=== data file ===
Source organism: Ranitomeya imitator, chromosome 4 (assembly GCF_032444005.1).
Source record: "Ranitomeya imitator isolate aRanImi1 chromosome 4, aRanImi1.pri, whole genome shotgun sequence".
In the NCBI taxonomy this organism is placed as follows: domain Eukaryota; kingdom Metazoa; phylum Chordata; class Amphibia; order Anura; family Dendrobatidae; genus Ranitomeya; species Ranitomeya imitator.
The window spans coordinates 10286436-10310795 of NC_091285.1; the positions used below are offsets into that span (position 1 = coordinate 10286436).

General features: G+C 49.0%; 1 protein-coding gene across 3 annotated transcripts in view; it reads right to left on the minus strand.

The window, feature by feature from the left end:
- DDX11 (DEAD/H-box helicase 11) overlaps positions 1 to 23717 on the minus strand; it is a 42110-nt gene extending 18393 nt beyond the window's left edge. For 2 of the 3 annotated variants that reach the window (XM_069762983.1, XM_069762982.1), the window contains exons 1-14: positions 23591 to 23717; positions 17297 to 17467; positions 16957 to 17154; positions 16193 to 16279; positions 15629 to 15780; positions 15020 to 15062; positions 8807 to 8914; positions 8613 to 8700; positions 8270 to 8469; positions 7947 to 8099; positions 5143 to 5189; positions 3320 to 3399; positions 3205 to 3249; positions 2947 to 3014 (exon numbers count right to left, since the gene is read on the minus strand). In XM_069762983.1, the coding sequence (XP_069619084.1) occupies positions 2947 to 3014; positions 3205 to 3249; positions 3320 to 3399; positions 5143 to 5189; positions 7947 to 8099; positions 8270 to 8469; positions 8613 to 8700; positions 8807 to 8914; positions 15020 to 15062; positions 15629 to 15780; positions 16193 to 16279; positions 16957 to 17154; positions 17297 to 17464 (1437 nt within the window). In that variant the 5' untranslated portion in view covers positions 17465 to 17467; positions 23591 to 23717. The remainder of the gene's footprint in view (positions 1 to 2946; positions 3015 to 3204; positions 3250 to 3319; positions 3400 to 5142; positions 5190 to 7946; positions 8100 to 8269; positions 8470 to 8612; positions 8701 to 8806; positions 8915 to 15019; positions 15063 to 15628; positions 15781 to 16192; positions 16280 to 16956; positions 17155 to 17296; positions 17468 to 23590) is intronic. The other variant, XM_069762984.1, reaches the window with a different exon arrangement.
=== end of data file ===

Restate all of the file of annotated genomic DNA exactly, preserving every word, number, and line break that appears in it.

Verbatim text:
Source organism: Ranitomeya imitator, chromosome 4 (assembly GCF_032444005.1).
Source record: "Ranitomeya imitator isolate aRanImi1 chromosome 4, aRanImi1.pri, whole genome shotgun sequence".
In the NCBI taxonomy this organism is placed as follows: domain Eukaryota; kingdom Metazoa; phylum Chordata; class Amphibia; order Anura; family Dendrobatidae; genus Ranitomeya; species Ranitomeya imitator.
The window spans coordinates 10286436-10310795 of NC_091285.1; the positions used below are offsets into that span (position 1 = coordinate 10286436).

General features: G+C 49.0%; 1 protein-coding gene across 3 annotated transcripts in view; it reads right to left on the minus strand.

The window, feature by feature from the left end:
- DDX11 (DEAD/H-box helicase 11) overlaps positions 1 to 23717 on the minus strand; it is a 42110-nt gene extending 18393 nt beyond the window's left edge. For 2 of the 3 annotated variants that reach the window (XM_069762983.1, XM_069762982.1), the window contains exons 1-14: positions 23591 to 23717; positions 17297 to 17467; positions 16957 to 17154; positions 16193 to 16279; positions 15629 to 15780; positions 15020 to 15062; positions 8807 to 8914; positions 8613 to 8700; positions 8270 to 8469; positions 7947 to 8099; positions 5143 to 5189; positions 3320 to 3399; positions 3205 to 3249; positions 2947 to 3014 (exon numbers count right to left, since the gene is read on the minus strand). In XM_069762983.1, the coding sequence (XP_069619084.1) occupies positions 2947 to 3014; positions 3205 to 3249; positions 3320 to 3399; positions 5143 to 5189; positions 7947 to 8099; positions 8270 to 8469; positions 8613 to 8700; positions 8807 to 8914; positions 15020 to 15062; positions 15629 to 15780; positions 16193 to 16279; positions 16957 to 17154; positions 17297 to 17464 (1437 nt within the window). In that variant the 5' untranslated portion in view covers positions 17465 to 17467; positions 23591 to 23717. The remainder of the gene's footprint in view (positions 1 to 2946; positions 3015 to 3204; positions 3250 to 3319; positions 3400 to 5142; positions 5190 to 7946; positions 8100 to 8269; positions 8470 to 8612; positions 8701 to 8806; positions 8915 to 15019; positions 15063 to 15628; positions 15781 to 16192; positions 16280 to 16956; positions 17155 to 17296; positions 17468 to 23590) is intronic. The other variant, XM_069762984.1, reaches the window with a different exon arrangement.